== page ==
Our Productivity Ninja, Hayley, is often asked by delegates in our time management workshops how managers can make their organisation or their teams more productive. Like all things that relate to productivity and wellbeing, there isn’t just one answer, one thing that you can do to help solve the existing problems and challenges. It’s a combination of lots of little things.
As a manager or someone in a leadership role, you do have more influence to create the right environment for yourself, your team, and others in your organization to increase their productivity and wellbeing. This improves morale, helps retain staff and it aids people to do a better job for your customers.
For Hayley, there are 2 things that you can do that will make a huge impact. The first is to model good habits around your own productivity and wellbeing. It really is no use you saying to people that you don’t expect them to stay until 10 pm most evenings if they see you doing that and are receiving emails from you in the evening and at the weekend.
[vc_cta h2=”Be a Leader on Work Life Balance” txt_align=”center” color=”violet” add_button=”bottom” btn_title=”Read More ” btn_color=”warning” btn_align=”center” btn_link=”url:https%3A%2F%2Fthinkproductive.com.au%2Fmanagers-role-in-team-work-life-balance%2F||target:%20_blank|”]Set a good example for your team and walk the talk, showing them how you’re prioritizing work life balance. We’ve put together a blog post to outline how you can champion work life balance as a manager and leader. [/vc_cta]
The second thing that you can do, is to create a culture where it’s not just ok to talk about these challenges, but where it’s expected. By creating an environment where people are able to challenge the norm, where people can ask the question ‘why do we do it like this?’, you are setting the conditions to help people to develop their working habits and cultural practices in a way that will enhance productivity for everyone in the team.
Individuals can work in a productive way in terms of their own workloads and see a benefit to this. We know this is true from the thousands of people we have trained over the years. Hayley is also convinced this is made easier where the culture and the attitude of the managers are more receptive to people working in ways that enhance their productivity and wellbeing:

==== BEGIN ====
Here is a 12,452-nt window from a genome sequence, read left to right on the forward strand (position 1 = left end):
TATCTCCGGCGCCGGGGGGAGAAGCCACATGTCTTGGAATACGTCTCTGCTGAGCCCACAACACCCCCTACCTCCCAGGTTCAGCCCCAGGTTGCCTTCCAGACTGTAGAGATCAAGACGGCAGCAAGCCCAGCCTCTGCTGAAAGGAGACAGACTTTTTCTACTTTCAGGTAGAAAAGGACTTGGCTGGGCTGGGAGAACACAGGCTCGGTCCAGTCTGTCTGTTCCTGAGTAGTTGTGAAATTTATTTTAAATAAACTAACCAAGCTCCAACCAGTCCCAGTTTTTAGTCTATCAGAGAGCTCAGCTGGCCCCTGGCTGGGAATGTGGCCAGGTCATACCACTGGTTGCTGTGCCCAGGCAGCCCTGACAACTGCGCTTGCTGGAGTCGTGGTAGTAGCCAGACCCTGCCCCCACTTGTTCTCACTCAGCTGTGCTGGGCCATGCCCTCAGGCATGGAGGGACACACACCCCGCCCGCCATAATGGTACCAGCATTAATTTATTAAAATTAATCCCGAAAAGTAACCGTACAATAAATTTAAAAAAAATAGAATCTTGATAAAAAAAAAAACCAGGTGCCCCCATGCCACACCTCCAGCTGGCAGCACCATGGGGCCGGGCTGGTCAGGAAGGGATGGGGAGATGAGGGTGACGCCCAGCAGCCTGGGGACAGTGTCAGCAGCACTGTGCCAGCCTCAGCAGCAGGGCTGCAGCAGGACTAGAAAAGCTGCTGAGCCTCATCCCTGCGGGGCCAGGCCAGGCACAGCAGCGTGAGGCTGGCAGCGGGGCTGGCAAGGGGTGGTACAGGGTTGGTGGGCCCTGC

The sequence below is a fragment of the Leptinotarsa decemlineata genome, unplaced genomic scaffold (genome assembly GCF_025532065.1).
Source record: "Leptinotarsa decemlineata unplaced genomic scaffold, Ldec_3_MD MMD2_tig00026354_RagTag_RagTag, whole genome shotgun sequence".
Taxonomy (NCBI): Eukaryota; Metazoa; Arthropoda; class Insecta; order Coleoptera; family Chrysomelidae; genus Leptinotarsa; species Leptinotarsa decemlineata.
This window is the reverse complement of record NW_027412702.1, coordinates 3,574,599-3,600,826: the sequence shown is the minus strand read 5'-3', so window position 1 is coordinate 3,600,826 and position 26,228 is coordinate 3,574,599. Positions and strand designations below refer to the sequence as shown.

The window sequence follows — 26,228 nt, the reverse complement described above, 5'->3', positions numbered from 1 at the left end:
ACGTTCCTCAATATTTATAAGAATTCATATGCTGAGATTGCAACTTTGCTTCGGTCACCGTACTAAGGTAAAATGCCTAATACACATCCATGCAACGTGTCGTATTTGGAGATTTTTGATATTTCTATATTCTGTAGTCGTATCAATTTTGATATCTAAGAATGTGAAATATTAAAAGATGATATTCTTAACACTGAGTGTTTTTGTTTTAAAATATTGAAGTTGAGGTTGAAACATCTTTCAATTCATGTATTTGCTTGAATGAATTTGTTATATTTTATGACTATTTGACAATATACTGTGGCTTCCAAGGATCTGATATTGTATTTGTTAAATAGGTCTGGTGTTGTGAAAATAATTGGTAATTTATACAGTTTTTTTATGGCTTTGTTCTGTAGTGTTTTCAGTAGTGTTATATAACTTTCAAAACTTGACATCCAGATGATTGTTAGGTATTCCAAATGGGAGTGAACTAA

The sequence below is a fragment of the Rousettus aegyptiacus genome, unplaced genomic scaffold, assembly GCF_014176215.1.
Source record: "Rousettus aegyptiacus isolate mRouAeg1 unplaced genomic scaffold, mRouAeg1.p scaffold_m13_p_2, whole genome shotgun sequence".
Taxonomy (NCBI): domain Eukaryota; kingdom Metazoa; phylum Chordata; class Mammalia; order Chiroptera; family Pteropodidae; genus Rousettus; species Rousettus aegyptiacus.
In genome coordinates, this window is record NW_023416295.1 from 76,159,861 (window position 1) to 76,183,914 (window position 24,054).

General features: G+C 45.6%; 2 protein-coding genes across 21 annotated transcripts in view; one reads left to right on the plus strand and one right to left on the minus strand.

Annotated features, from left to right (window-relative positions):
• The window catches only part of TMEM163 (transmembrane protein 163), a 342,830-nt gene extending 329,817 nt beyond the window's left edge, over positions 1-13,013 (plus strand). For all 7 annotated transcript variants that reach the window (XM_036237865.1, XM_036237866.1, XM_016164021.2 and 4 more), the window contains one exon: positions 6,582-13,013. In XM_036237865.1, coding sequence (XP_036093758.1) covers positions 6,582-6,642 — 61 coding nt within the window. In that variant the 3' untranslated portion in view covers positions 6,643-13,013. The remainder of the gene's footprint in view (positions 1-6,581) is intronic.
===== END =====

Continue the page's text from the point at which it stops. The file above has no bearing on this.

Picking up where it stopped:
I hear so many delegates talking in our time management training about managing a high volume of emails and demanding workloads, and about how they can’t do something or find it difficult because their manager won’t approve.
But, what do we actually suggest you do? Changing culture and modelling behavior aren’t necessarily easy things to do. They are however very worthwhile if you are looking to improve your productivity and that of your team.
Modelling Good Habits
Working styles differ, and that is where modelling exemplary habits can be difficult. These suggestions are fairly universal and you can apply them to most knowledge work situations.
[vc_cta h2=”What is Knowledge Work?” txt_align=”center” color=”violet”||target:%20_blank|”] Knowledge work is the kind of work where someone has the power within their role to decide what to do next. So a HR manager for a supermarket is a knowledge worker, the staff on the check outs can’t really decide they are not going to serve the next customer and go and do something else, so they aren’t knowledge workers, although they obviously need some knowledge to do their jobs. [/vc_cta]
1) Don’t send an email if you need a reply or for something to do be done urgently. By urgently I mean right away or within a day or 2. Pick up the phone, or speak in person, or via Skype etc.
2) Don’t reply to emails instantly. Turn off the notifications and go into your inbox when you choose to process them.
3) Spend some time working away from your desk, or have some time each day or week where you should only be disturbed in the event of an emergency. Be clear about what you consider to be an emergency.
4) Encourage your people to solve problems themselves. Next time someone comes to you looking for a solution, don’t offer one. Ask them what they think the options are. You might even ask them to go away and think about the options. Then ask them which option they think is best and why. Either support their decision, or highlight the challenges, then ask them again what they think they might do. Yes, this might take longer the first few times you try it. Eventually people will start to do this thinking before they come to you, and eventually will figure it out for themselves.